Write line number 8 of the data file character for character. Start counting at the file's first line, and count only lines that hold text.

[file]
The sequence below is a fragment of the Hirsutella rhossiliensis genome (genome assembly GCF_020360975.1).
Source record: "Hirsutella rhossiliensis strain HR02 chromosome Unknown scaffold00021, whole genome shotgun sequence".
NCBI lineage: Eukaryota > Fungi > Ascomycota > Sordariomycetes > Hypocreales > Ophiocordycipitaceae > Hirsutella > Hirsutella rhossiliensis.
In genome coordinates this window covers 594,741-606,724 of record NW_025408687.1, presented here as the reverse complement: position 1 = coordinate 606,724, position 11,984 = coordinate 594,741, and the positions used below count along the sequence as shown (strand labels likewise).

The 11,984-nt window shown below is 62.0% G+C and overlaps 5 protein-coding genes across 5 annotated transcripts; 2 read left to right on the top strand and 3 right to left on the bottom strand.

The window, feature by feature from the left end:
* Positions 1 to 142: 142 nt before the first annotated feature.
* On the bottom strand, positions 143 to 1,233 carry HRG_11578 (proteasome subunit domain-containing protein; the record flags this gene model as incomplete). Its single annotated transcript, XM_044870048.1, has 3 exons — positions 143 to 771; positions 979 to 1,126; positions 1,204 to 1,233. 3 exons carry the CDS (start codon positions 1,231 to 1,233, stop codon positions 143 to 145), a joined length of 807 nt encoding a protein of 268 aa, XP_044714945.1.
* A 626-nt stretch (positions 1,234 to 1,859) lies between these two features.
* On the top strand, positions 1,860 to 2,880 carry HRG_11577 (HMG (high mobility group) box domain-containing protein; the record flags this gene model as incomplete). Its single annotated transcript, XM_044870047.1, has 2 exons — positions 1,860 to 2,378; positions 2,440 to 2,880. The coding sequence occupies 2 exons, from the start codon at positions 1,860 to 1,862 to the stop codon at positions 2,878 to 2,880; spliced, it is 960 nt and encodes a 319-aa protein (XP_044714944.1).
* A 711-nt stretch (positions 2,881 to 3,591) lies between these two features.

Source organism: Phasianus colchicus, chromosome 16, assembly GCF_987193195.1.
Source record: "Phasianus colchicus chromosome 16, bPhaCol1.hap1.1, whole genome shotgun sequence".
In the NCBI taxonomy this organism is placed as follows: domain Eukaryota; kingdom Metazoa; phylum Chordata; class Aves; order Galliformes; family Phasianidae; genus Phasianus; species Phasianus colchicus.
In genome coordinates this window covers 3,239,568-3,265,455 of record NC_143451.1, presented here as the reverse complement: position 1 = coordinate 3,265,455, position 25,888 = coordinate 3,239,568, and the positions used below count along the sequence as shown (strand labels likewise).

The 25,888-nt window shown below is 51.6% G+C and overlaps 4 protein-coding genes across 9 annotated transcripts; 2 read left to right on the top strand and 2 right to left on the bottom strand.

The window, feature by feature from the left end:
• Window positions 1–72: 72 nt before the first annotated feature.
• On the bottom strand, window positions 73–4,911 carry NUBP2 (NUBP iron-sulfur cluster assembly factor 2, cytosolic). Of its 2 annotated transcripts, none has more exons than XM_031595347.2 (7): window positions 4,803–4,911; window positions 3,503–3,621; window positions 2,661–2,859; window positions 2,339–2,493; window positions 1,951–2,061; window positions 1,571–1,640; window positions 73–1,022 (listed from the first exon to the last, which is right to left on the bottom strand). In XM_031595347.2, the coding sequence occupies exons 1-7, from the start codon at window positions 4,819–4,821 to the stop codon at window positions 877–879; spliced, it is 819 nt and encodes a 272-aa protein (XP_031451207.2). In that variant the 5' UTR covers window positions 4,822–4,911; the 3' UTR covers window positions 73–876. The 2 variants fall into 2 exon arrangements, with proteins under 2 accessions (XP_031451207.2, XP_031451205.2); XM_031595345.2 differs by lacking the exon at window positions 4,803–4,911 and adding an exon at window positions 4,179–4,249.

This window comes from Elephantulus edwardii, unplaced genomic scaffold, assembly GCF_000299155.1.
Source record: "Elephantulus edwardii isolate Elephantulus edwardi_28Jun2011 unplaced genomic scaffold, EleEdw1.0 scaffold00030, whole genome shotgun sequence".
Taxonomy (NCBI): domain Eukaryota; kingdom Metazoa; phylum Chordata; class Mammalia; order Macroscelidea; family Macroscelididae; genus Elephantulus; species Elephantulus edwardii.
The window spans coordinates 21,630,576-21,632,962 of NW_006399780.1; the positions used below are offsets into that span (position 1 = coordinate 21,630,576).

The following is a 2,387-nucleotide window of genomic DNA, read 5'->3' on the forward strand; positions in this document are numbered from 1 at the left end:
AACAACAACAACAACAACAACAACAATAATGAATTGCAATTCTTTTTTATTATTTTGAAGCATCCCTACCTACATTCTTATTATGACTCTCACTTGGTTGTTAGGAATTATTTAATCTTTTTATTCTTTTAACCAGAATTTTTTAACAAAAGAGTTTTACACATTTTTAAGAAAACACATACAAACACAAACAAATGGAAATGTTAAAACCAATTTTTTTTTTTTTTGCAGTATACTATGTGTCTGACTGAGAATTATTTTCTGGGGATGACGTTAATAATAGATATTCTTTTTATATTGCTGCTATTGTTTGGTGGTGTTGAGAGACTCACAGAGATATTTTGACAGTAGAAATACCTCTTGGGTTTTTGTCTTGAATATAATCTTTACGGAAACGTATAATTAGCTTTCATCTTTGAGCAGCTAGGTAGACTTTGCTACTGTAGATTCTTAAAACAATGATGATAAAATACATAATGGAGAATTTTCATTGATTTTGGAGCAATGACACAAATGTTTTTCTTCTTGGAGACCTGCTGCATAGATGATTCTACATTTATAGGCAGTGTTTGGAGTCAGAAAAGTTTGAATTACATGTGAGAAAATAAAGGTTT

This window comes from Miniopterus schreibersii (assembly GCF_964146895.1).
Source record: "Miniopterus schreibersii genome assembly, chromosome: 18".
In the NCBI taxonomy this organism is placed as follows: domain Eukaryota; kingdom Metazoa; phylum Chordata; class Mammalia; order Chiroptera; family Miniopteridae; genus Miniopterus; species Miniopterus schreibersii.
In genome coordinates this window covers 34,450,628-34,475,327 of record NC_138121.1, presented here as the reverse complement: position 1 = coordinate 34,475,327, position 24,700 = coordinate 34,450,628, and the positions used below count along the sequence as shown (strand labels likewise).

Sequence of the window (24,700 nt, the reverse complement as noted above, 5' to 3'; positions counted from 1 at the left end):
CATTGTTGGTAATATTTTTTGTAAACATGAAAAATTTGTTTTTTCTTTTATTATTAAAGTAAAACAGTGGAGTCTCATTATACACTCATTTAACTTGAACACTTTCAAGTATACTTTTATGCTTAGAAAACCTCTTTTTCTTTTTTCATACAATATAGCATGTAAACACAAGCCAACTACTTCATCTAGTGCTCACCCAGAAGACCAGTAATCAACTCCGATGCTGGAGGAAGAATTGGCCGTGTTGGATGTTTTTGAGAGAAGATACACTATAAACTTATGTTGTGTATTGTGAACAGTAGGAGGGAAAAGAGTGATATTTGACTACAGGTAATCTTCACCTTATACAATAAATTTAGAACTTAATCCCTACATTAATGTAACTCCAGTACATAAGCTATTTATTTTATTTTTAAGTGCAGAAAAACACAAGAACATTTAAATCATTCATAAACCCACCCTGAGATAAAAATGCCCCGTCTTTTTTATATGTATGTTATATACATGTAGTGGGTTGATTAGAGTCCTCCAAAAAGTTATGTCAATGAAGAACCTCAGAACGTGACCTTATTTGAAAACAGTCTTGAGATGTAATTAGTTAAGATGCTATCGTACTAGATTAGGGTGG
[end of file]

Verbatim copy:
* On the bottom strand, positions 143 to 1,233 carry HRG_11578 (proteasome subunit domain-containing protein; the record flags this gene model as incomplete). Its single annotated transcript, XM_044870048.1, has 3 exons — positions 143 to 771; positions 979 to 1,126; positions 1,204 to 1,233. 3 exons carry the CDS (start codon positions 1,231 to 1,233, stop codon positions 143 to 145), a joined length of 807 nt encoding a protein of 268 aa, XP_044714945.1.